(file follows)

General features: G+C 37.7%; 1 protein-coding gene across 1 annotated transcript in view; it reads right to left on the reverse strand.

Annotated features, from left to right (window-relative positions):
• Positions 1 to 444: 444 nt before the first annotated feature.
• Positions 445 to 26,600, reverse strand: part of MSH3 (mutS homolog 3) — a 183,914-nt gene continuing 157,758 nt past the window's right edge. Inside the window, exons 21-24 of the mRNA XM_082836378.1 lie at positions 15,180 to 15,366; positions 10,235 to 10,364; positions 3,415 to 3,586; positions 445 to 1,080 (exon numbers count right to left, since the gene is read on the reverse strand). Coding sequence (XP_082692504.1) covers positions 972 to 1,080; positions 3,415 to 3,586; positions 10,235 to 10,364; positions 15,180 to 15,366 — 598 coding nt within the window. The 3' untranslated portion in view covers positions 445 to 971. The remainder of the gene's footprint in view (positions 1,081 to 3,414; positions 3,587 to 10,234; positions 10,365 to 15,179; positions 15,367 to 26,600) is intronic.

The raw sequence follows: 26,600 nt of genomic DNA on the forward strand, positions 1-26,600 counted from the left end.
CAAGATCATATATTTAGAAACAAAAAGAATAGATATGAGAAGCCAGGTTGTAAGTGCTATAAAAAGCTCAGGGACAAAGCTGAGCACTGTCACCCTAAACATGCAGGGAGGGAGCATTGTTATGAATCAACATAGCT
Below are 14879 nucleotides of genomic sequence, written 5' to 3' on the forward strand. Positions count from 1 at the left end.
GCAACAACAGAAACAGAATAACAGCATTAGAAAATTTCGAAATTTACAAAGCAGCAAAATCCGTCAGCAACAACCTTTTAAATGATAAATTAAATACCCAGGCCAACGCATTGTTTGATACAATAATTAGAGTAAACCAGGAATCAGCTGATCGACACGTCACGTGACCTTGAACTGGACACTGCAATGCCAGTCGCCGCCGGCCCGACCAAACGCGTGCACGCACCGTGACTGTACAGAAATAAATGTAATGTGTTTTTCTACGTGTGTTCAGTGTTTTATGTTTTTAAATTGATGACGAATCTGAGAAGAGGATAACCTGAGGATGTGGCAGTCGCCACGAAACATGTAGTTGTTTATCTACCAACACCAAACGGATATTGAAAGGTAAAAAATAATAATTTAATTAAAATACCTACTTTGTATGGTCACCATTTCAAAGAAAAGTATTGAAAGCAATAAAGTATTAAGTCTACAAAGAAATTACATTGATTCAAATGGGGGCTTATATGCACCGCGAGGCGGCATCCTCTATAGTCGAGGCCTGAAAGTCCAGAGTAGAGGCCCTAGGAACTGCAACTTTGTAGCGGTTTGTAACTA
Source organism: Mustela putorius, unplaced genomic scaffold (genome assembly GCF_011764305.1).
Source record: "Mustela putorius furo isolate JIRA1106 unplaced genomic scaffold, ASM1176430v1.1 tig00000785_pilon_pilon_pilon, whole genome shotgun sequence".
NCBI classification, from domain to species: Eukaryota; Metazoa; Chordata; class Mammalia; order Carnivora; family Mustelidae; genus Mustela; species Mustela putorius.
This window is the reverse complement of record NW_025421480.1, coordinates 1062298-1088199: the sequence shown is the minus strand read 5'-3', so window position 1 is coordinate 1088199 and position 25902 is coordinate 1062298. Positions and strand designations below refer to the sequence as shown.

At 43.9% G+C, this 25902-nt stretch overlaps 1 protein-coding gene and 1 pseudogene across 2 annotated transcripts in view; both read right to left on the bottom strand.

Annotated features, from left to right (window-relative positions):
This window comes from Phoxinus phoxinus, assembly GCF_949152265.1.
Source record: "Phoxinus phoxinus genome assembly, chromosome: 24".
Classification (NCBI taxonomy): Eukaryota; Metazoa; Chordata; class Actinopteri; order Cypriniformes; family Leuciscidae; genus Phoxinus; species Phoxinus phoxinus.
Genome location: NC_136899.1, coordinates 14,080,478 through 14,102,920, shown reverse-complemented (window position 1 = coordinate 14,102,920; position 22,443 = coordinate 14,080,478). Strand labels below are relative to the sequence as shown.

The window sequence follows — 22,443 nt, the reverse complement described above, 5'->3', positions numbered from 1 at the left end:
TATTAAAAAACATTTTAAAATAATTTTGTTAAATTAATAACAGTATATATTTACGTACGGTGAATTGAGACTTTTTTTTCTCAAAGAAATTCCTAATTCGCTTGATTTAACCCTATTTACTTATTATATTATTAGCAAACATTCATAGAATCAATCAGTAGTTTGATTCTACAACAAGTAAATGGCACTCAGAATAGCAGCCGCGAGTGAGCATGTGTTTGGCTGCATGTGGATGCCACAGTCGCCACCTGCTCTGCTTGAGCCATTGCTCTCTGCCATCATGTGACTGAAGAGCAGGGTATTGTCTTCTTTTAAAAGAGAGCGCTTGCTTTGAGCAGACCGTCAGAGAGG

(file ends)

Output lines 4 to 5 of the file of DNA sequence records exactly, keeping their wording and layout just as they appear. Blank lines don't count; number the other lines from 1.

• Positions 445 to 26,600, reverse strand: part of MSH3 (mutS homolog 3) — a 183,914-nt gene continuing 157,758 nt past the window's right edge. Inside the window, exons 21-24 of the mRNA XM_082836378.1 lie at positions 15,180 to 15,366; positions 10,235 to 10,364; positions 3,415 to 3,586; positions 445 to 1,080 (exon numbers count right to left, since the gene is read on the reverse strand). Coding sequence (XP_082692504.1) covers positions 972 to 1,080; positions 3,415 to 3,586; positions 10,235 to 10,364; positions 15,180 to 15,366 — 598 coding nt within the window. The 3' untranslated portion in view covers positions 445 to 971. The remainder of the gene's footprint in view (positions 1,081 to 3,414; positions 3,587 to 10,234; positions 10,365 to 15,179; positions 15,367 to 26,600) is intronic.

The raw sequence follows: 26,600 nt of genomic DNA on the forward strand, positions 1-26,600 counted from the left end.